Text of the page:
MOSCOW — When Secretary of State James A. Baker III suggested to Eduard A. Shevardnadze, the Soviet foreign minister, that they hold their semiannual meeting not in Washington but in Jackson Hole, Wyo., Shevardnadze asked one of the "Americanologists" on his staff what Baker's intention was.
"Wyoming?" the puzzled Shevardnadze asked. "Why Wyoming? What's out there?"
"This is it--he's inviting you home," replied the adviser, who had worked in Washington. "This is the American way of saying, 'We're going to be friends.' Let's go to Wyoming."
Shevardnadze agreed to travel to Jackson Hole, which had long been one of Baker's favorite places. The two-day conference, preceded by a White House meeting with President Bush and three days of staff talks in Washington--and followed by a day of trout fishing--succeeded beyond the participants' expectations.
"I have been in U.S.-Soviet meetings for more than 30 years, and we have never had rapport like that," a senior U.S. diplomat said after the Wyoming talks. "To be sure, we have differences, serious differences on serious issues, but as we work to resolve them, there is a new spirit in the relationship."
A Soviet official, returning from the mid-September meeting, commented: "The next 6 to 12 months will tell for sure, but I think we have ended the Cold War. Trust has replaced suspicion, and that's key."
Although cautious because of the depth of the problems and the overall complexity of Soviet-American relations, many other U.S. and Soviet specialists also see this new spirit--and more--coming out of the far-reaching changes within the Soviet Union and in its foreign policy.
"We have begun to think in terms of possibilities, creative opportunities, the potential for real peace, and our agenda is no longer just a list of obstacles," a senior Washington-based U.S. official said on a visit to Moscow after the Jackson Hole meeting. "I would even say that we are challenging one another in ways that are starting to produce real breakthroughs on bilateral and international issues."
Both countries are looking toward this weekend's meeting between Bush and Soviet President Mikhail S. Gorbachev as an exploration of this new relationship.
"They will talk, they will raise issues, they will reflect upon their own philosophies. They will see where problems lie and, we hope, they will try to give a political impetus to the resolution of those problems and further improvement in relations," Gennady I. Gerasimov, the Soviet Foreign Ministry's chief spokesman, said in Rome this week.
"Mostly, though, they will talk and lay the basis for what we believe will be much better relations between the Soviet Union and the United States, between East and West," he added.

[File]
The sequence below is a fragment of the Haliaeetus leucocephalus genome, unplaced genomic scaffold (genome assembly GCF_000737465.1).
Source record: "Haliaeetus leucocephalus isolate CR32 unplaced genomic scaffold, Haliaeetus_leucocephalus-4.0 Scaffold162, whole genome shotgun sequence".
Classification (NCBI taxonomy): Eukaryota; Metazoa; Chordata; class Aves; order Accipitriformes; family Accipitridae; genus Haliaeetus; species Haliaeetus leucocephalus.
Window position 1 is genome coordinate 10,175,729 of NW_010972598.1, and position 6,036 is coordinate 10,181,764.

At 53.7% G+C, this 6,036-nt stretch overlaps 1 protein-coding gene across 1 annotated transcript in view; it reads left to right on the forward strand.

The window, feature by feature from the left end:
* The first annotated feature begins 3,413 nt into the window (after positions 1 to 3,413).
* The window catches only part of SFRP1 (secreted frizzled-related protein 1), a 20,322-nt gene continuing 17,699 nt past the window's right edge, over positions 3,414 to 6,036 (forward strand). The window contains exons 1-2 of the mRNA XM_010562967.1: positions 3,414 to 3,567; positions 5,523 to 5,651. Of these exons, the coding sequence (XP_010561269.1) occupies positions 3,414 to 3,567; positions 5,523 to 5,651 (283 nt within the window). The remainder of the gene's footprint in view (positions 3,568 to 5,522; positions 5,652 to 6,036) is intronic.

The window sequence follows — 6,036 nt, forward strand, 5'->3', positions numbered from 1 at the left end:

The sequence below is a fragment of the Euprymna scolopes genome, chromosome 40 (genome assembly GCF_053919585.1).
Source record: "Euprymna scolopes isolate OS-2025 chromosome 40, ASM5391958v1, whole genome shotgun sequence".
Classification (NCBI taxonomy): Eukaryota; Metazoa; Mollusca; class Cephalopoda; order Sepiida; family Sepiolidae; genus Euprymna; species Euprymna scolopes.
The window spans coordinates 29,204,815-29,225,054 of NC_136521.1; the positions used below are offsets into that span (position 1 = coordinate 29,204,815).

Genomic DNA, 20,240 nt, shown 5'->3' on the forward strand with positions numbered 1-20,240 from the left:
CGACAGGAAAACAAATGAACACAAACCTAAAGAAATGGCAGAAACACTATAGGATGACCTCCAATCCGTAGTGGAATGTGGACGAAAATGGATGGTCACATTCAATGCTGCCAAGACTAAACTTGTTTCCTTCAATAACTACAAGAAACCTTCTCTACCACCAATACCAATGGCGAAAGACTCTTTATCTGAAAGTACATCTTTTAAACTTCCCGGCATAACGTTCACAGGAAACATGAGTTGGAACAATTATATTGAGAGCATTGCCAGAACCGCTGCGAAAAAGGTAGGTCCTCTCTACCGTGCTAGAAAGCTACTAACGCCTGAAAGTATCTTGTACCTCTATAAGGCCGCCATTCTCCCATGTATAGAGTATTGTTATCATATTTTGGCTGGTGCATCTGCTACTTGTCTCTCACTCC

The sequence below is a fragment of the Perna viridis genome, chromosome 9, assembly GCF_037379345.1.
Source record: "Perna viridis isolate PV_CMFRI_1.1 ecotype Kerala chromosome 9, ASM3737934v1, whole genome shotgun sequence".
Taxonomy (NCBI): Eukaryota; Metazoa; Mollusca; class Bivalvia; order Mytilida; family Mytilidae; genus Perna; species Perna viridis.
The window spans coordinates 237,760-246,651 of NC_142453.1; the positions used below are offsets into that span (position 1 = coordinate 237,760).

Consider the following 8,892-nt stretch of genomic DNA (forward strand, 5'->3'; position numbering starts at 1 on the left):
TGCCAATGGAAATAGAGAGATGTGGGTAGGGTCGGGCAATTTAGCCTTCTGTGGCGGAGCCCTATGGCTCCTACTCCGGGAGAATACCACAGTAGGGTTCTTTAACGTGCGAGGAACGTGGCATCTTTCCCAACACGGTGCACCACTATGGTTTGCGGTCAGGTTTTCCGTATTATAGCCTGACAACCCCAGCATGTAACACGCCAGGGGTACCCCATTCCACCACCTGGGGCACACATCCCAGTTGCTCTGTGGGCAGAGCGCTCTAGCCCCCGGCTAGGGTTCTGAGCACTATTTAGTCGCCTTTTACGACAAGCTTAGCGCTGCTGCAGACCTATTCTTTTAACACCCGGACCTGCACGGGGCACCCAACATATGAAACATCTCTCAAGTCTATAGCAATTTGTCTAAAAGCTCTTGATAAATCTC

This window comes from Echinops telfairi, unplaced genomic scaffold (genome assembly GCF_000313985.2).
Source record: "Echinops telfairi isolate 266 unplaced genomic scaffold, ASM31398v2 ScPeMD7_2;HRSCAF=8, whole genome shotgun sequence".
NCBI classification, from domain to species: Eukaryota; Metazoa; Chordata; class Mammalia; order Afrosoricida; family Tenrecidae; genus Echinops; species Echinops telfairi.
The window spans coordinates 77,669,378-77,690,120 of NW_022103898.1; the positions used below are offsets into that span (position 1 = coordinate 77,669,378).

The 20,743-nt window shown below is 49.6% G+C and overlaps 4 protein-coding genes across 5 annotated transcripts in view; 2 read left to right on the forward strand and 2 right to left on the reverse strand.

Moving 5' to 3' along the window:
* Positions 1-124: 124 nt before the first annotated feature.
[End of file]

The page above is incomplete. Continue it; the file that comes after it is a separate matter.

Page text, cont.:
More than a progressive warming appears to be under way in this relationship between Moscow and Washington.
Shevardnadze was almost rhapsodic as he described the Jackson Hole meeting and the agreements reached there to the Supreme Soviet, the national legislature.
"There is understanding by both that conditions are ripe for a major new step forward," Shevardnadze said. "Both the Soviet and American leaderships are guided by long-term prospects in the growing positive and constructive cooperation in bilateral relations and in the whole range of world problems.
"I must also point out that the Soviet-American dialogue has ascended to a new level of openness, businesslike attitudes, broadness of issues under discussion and degree of mutual understanding and good will," Shevardnadze said.
Before the Jackson Hole meeting, Shevardnadze and other Soviet officials were openly worried that the Bush Administration, which had announced a "strategic review," would slow or halt and perhaps even reverse the growing improvement that had come in relations between the two superpowers during the last years of the Reagan Administration.
"We greatly underestimated Ronald Reagan when he came to power," Leonid I. Dobrokhotov, a foreign-policy specialist at the Soviet Communist Party's Central Committee headquarters, said in an interview. "He called us an 'evil empire,' and he wanted to launch 'Star Wars.' But then came his embrace with Mikhail Gorbachev in Red Square.
"Ronald Reagan turned out to be a historic figure. He reflected a revolution in the American national consciousness that matched a revolution in our national consciousness under Mikhail Gorbachev."
Even hard-bitten U.S. veterans of the Cold War are beginning to acknowledge the positive impact on Soviet-American relations of developments here and in Eastern Europe.
"These are people we can be friends with," a U.S. diplomat, who prides himself on his no-nonsense realism, said after the Jackson Hole meeting. "There is no objective reason for us to be at loggerheads if they follow through on what they say their policies are.